This week,  Karla Fraser  is answering your transportation questions.  

Disclaimer: You asked for advice. We’re providing it. But as with anything else, make sure you check with the actual professionals to make the right decision, especially when it comes to immigration.

Q: I actually enjoy driving and hoping to do so abroad.  Is it possible to use my existing Driver’s License from my home country while living  abroad?

A: Firstly, for specific driver’s license requirements you should check with the embassy or the government’s transportation website for the country where you plan to visit or live. Remember, it is illegal to drive without a valid license and insurance in most countries.

Secondly, many countries do not recognize a driver’s license from other countries, but most accept an International Driving Permit (IDP). You can obtain one from AAA in the USA, CAA in Canada, or a reputable agency in various countries. 

Thirdly, take a bit of time to learn the driver’s license process, traffic laws and transportation regulations. You may be restricted to a specific driving class. Even the process of renting or purchasing a car can have many steps. Your immigration visa type can be a factor in whether you can rent or purchase a vehicle, and can impact your financing options such as guarantees for loans, or full cash payments.

Lastly, consider the cost of maintenance and how you will sell or return the vehicle when you are ready to leave. Also, if you must leave on short notice, what will you do if it is a leased or purchased vehicle?

Wherever you go, remember to do your research before traveling to your destination. The more prepared you are upon arrival, the smoother the transition.

Q:  What are my transportation options as an expat?

A: Transportation is one of those critical necessities in life, and in some countries your options can go from one extreme to another. Places like the US, Canada, and Australia rely heavily on a car for all daily needs. As an expat, you might need to plan for a long-term rental or a purchase.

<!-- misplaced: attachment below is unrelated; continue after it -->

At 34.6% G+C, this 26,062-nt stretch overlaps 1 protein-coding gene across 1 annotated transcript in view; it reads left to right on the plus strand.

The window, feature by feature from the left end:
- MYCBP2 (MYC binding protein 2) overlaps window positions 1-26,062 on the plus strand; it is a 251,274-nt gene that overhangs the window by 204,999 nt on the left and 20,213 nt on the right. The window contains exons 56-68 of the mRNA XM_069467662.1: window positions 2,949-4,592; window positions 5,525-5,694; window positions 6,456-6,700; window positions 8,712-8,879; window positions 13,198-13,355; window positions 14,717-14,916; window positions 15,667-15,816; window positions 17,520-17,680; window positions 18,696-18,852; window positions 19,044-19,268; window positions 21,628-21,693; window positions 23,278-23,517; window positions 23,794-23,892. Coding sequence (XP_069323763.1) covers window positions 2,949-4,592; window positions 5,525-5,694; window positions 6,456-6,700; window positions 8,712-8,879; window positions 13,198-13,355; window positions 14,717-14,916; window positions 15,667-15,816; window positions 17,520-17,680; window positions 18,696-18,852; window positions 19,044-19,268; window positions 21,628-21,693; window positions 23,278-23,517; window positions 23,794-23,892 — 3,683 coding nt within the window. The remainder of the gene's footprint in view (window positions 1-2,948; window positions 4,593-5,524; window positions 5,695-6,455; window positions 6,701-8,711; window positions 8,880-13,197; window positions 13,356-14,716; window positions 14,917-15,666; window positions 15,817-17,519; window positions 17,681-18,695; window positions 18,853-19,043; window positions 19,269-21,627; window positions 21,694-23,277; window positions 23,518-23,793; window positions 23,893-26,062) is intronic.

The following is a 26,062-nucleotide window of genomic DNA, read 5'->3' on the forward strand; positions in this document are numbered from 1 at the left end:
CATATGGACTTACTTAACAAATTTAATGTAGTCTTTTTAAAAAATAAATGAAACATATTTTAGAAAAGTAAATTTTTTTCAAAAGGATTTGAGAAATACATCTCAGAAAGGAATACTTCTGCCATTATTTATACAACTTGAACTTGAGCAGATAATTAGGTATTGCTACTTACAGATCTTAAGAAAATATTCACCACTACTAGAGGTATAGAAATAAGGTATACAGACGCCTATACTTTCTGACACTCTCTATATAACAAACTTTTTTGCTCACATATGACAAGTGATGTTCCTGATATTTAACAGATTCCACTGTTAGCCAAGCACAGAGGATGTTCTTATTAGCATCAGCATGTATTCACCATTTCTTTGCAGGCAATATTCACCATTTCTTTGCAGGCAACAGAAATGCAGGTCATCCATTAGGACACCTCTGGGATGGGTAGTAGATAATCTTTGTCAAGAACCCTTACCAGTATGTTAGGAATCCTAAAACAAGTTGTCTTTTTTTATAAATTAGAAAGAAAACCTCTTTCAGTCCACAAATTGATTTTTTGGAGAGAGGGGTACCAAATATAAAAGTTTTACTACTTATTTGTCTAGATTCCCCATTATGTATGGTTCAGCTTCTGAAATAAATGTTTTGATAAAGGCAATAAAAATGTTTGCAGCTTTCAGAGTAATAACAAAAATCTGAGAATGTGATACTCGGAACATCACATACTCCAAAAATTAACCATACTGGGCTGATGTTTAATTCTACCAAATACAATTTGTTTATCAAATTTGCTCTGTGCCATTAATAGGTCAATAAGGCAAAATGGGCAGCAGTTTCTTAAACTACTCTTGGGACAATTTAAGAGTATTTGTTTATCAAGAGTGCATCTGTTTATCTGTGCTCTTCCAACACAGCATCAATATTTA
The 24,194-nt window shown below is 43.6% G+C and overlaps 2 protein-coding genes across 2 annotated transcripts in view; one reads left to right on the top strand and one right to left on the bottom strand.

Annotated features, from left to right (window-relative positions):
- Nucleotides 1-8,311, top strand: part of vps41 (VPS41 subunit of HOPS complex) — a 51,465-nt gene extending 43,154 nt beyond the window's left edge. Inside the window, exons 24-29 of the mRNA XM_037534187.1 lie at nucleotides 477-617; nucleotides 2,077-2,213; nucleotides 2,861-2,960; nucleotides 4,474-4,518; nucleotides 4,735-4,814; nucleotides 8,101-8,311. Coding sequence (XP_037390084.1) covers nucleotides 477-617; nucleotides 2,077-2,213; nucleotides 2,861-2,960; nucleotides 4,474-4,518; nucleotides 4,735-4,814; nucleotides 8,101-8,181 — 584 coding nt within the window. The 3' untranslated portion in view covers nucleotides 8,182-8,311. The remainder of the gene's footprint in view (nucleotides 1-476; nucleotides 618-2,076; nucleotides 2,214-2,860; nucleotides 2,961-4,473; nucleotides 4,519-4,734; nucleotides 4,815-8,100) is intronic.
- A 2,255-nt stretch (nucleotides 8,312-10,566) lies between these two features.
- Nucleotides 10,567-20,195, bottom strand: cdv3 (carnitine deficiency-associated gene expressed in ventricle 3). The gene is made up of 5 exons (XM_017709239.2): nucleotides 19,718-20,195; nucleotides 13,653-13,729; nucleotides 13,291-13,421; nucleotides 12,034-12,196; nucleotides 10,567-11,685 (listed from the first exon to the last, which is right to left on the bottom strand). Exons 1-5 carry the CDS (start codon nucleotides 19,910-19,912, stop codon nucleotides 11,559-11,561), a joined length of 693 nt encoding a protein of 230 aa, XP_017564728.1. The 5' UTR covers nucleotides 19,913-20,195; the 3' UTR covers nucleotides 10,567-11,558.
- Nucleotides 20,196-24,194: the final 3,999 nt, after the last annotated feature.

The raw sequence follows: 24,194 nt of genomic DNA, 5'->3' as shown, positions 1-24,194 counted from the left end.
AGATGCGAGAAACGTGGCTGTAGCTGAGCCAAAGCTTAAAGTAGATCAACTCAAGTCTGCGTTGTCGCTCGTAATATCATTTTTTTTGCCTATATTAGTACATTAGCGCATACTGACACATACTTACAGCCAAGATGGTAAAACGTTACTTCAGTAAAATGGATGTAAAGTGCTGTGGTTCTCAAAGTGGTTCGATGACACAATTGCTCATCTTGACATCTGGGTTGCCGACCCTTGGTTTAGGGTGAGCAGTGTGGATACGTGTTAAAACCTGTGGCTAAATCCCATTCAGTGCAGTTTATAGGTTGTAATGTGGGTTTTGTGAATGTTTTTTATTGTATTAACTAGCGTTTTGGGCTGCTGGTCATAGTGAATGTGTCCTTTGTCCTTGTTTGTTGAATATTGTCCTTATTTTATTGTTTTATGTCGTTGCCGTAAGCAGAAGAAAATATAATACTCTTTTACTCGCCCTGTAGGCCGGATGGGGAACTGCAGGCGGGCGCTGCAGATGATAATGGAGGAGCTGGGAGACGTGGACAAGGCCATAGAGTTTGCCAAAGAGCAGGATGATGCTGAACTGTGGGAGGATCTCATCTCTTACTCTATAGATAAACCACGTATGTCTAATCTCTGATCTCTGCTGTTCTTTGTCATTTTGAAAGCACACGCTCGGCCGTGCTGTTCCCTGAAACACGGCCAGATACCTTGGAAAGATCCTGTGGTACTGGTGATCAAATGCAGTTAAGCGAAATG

Other places have public transportation systems for most of their inhabitants’ use, including expats. Some countries have highly efficient systems of buses, trains, and taxis – like Singapore, Japan and many parts of Europe. When I lived in Singapore, I took a taxi or used a ride-share service for my daily commute to/from work as it was affordable. Malaysia uses a system of buses and trains that work at an average rate. But places like Indonesia, Cambodia or Bangladesh have a system of rickshaws, bikes, scooters, in addition to the primary system of large and small buses.

Many countries have a public taxi system, with routes like a bus system, that allows you to experience less frequent stops and more efficiency. You might also find a taxi-for-hire system. It is common practice in some regions of the world to hire a local taxi/driver for your daily activities, like commuting to/from work or shopping. This option gives you more flexibility and can be reasonably reliable.

You could also consider riding a bicycle or walking depending on your proximity to work, shopping or entertainment, and the cycling/pedestrian safety of the area. Both are also great ways to get your daily dose of cardio.

Whichever option you explore in your new country, remember that it will take time to adjust and to find the right combination of transport options to suit your daily activities. It could mean you use the bus to head to the office or your co-working space during the week. Then, on the weekend, you opt for a taxi for running errands and meeting up with others. Whatever you do, don’t forget to give yourself time to adjust and time for traveling.

As with any new life changes, take it in stride and learn to enjoy the experience.

Need advice? Ask away. Questions may be edited for length and clarity.

Skip to content